Thanet’s beaches have seen snow replaced with thousands of dead starfish and other sea life as the thaw finally arrives.
Although mass strandings are fairly common, reports indicate that this may be the biggest mass stranding on record for the UK. Local photographers shared the story on social media which has been picked up by the national press.
Is this normal?
According to Andrew Cabrinovic of the Natural History Museum, they occur to some extent every year. He said, “Starfish strandings such as this one are not unusual, and occur to a greater or lesser degree every year. However, strandings on this scale do not happen often.”
It seems the cold snap immediately followed by stormy weather is to blame for this record starfish death. Distressing as it is to witness, the starfish seen on Thanet’s beaches represent a very tiny fraction of the total population. As Starfish breed quickly this should not be a threat to their continued existence.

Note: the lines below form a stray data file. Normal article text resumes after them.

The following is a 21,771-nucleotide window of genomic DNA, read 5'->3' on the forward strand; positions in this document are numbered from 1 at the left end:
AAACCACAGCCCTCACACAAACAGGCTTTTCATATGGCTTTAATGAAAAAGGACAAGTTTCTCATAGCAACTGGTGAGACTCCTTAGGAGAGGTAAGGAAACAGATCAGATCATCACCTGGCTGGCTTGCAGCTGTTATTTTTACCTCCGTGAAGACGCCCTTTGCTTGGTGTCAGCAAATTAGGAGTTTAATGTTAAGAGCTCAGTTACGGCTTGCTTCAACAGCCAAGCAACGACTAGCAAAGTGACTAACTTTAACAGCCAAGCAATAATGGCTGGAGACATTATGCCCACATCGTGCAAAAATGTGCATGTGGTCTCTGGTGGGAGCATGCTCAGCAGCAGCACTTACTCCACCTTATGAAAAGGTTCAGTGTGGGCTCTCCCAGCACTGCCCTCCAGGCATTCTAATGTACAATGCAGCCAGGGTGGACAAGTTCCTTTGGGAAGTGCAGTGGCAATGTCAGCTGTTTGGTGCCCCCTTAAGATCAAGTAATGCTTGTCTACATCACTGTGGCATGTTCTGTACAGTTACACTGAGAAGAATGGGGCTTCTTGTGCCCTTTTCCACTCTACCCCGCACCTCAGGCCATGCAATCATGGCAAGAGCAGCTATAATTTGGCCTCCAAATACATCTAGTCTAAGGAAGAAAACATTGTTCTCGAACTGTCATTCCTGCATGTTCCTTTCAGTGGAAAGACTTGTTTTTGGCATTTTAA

Your reactions to the starfish mass strandings.
The cover image of this post is thanks to local photographer Frank Leppard who, like the snow, was out and about taking amazing pictures of the event.
— Frank Leppard (@Frank_Leppard) March 4, 2018
Here are some more of Frank’s photographs
Frank has given me permission to share some of his photographs and I’d like to thank him for his generosity.
More Twitter reactions to the starfish stranding
Along the Thanet coast. https://t.co/KXacoiUwc8 xx
— Hannah Bailey (@hannahbaileypr) March 5, 2018
— Dave ….. just Dave (@rockgod1970) March 4, 2018
This event has become international news
The remarkably sad and record-breaking mass stranding of sea life in the area has echoed even beyond the shores of our country. I have little doubt that this is something the world will talk about for some time to come. I just wish Thanet had some good news to share with the world too.
— ⚠David de Zabedrosky🌎 (@deZabedrosky) March 5, 2018
— Thanet Extra (@ThanetExtra) March 3, 2018
Keep sharing your pictures
Should you see anything interesting around Thanet and take a picture, please do share it with us so we can show everyone. You can contact us via our Facebook page or by our Twitter account. Facebook usually gets a faster reply as Twitter can be a bit noisy sometimes. Alternatively, leave us a message in our forum.